Where Now?

The government and others have put out a wide range of unpalatable options for the future as part of their campaign to try to get more MPs to vote for their Withdrawal Agreement. It is time for cool heads to work out what might happen next and what is the best course for our country and our democracy.

The government this week was threatening MPs with a no deal Brexit and with no Brexit, with a long delay or the wrong kind of Brexit depending on who they were talking to. They kept all the threats on the table, which has kept the public guessing as to their likely course of action now. It is time to talk positively about what we can do, and rule out some of the options.

Some say we should revoke Article 50 and abandon Brexit. That would be quite wrong given the promises made to voters in the referendum by all parties, and by the clear promise to see Brexit through made by both Labour and the Conservatives in the General Election which followed. I think we can rule out either Mrs May or Mr Corbyn legislating to revoke Article 50.

Some say including Labour we need a new election to ask the people. I am not sure it is wise of Mr Corbyn to want this, as current polls show both main parties have suffered from the failure to implement the Brexit they both promised in time. What is clear is the overwhelming number of Conservative MPs think we have to sort this out now in this Parliament and are against a new election. It would take their votes in Parliament to overturn the 5 year Parliament Act, so that looks unlikely.

Some say we should hold a second referendum. That would require long and highly contentious legislation. It has twice been voted down in the Commons recently. Mrs May has always strongly ruled out any such move. It was widely debated in the last General election and was not popular. We should rule this out as well.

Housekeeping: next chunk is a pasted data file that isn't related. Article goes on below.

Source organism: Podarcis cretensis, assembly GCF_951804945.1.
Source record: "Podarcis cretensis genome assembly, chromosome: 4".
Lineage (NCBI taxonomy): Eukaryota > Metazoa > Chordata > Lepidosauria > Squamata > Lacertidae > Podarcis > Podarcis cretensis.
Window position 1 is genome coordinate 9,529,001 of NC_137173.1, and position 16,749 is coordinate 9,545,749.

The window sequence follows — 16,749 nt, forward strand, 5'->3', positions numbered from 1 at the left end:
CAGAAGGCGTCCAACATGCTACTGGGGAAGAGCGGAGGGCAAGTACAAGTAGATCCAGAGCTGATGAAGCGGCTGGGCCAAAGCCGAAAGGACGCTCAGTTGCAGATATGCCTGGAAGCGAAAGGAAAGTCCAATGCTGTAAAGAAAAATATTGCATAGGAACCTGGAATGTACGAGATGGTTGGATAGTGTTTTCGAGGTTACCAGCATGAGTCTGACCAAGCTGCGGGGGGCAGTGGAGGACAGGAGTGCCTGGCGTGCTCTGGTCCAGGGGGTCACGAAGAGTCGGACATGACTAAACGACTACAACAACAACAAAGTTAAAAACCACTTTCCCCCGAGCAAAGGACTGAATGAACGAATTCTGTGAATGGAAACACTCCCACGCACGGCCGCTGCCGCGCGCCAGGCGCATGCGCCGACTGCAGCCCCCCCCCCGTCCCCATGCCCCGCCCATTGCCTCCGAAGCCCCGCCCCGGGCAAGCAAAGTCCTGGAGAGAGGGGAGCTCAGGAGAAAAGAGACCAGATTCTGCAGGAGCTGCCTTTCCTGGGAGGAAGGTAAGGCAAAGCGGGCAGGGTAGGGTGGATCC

This then leaves us with a simple binary choice. Do we leave without the Withdrawal Agreement on April 12th, or seek a delay to our departure?

Those who favour delay do not agree about how long or for what reason we would want a delay. The EU has stated often that it does not intend to renegotiate the Withdrawal Agreement, so it would not presumably offer delay for some kind of renegotiation. The UK if it wants to change what kind of future partnership it wants – to say a customs union – would still need to sign the Withdrawal Treaty first which Parliament has rightly just turned down again. The EU has in mind a long delay in order to have a General election or second referendum to overturn Brexit altogether. It is difficult to see how Mrs May could accept that.

I favour tabling a comprehensive trade agreement next week with the EU. Then we should leave on April 12th. If the EU just agreed to trade talks there would be no need under WTO rules to impose any new tariffs or other barriers on each other whilst the trade talks were underway. This would unite Leave voters who just want us out with many moderate Remain voters who are concerned about new barriers to trade.

 

Sir John Redwood MP

Sir John Redwood has been Conservative Member of Parliament for Wokingham since 1987 and is a former Secretary of State for Wales, having held a variety of ministerial roles in the 1980s and 1990s. A former Head of Margaret Thatcher's Policy Unit, he is Chairman of the Conservative Parliamentary Economic Affairs Committee and wrote We Don’t Believe You: Why Populists and the Establishment See the World Differently (Bite-Sized Books, 2019). His Politeia publications include How to Take Back Control: Trading Globally Through the WTO (2018) and Trading Truths: The Treasury, Trade and the City (2016).

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